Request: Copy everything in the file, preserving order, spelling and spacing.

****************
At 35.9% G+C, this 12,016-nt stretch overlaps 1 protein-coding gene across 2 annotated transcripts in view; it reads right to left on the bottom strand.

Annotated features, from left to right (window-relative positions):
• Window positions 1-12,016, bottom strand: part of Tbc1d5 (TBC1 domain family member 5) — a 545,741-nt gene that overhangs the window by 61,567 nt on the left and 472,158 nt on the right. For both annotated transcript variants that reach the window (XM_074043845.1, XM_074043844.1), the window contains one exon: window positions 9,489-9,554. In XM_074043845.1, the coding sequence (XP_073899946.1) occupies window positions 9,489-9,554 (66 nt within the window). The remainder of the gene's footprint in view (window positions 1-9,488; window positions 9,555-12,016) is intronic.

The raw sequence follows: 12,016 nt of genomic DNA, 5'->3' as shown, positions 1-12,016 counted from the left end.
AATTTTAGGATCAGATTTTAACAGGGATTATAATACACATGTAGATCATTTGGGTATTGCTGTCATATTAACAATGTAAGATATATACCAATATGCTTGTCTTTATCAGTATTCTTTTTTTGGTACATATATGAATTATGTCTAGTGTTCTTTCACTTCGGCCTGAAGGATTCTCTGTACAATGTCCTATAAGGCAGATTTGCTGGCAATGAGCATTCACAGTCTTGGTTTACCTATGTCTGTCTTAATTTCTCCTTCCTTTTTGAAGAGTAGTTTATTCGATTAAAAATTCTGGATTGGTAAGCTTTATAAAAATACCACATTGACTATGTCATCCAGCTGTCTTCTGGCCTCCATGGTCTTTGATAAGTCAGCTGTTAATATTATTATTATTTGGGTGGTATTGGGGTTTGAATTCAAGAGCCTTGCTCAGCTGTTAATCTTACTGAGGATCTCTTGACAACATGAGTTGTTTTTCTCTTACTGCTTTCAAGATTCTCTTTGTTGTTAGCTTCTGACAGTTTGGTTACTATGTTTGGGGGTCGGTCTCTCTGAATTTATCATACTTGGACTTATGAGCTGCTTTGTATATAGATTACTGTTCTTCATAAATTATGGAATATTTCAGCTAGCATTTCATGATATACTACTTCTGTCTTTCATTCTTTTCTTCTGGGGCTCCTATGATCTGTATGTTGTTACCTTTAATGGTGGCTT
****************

At 35.9% G+C, this 12,016-nt stretch overlaps 1 protein-coding gene across 2 annotated transcripts in view; it reads right to left on the bottom strand.

Annotated features, from left to right (window-relative positions):
• Window positions 1-12,016, bottom strand: part of Tbc1d5 (TBC1 domain family member 5) — a 545,741-nt gene that overhangs the window by 61,567 nt on the left and 472,158 nt on the right. For both annotated transcript variants that reach the window (XM_074043845.1, XM_074043844.1), the window contains one exon: window positions 9,489-9,554. In XM_074043845.1, the coding sequence (XP_073899946.1) occupies window positions 9,489-9,554 (66 nt within the window). The remainder of the gene's footprint in view (window positions 1-9,488; window positions 9,555-12,016) is intronic.

The raw sequence follows: 12,016 nt of genomic DNA, 5'->3' as shown, positions 1-12,016 counted from the left end.
AATTTTAGGATCAGATTTTAACAGGGATTATAATACACATGTAGATCATTTGGGTATTGCTGTCATATTAACAATGTAAGATATATACCAATATGCTTGTCTTTATCAGTATTCTTTTTTTGGTACATATATGAATTATGTCTAGTGTTCTTTCACTTCGGCCTGAAGGATTCTCTGTACAATGTCCTATAAGGCAGATTTGCTGGCAATGAGCATTCACAGTCTTGGTTTACCTATGTCTGTCTTAATTTCTCCTTCCTTTTTGAAGAGTAGTTTATTCGATTAAAAATTCTGGATTGGTAAGCTTTATAAAAATACCACATTGACTATGTCATCCAGCTGTCTTCTGGCCTCCATGGTCTTTGATAAGTCAGCTGTTAATATTATTATTATTTGGGTGGTATTGGGGTTTGAATTCAAGAGCCTTGCTCAGCTGTTAATCTTACTGAGGATCTCTTGACAACATGAGTTGTTTTTCTCTTACTGCTTTCAAGATTCTCTTTGTTGTTAGCTTCTGACAGTTTGGTTACTATGTTTGGGGGTCGGTCTCTCTGAATTTATCATACTTGGACTTATGAGCTGCTTTGTATATAGATTACTGTTCTTCATAAATTATGGAATATTTCAGCTAGCATTTCATGATATACTACTTCTGTCTTTCATTCTTTTCTTCTGGGGCTCCTATGATCTGTATGTTGTTACCTTTAATGGTGGCTT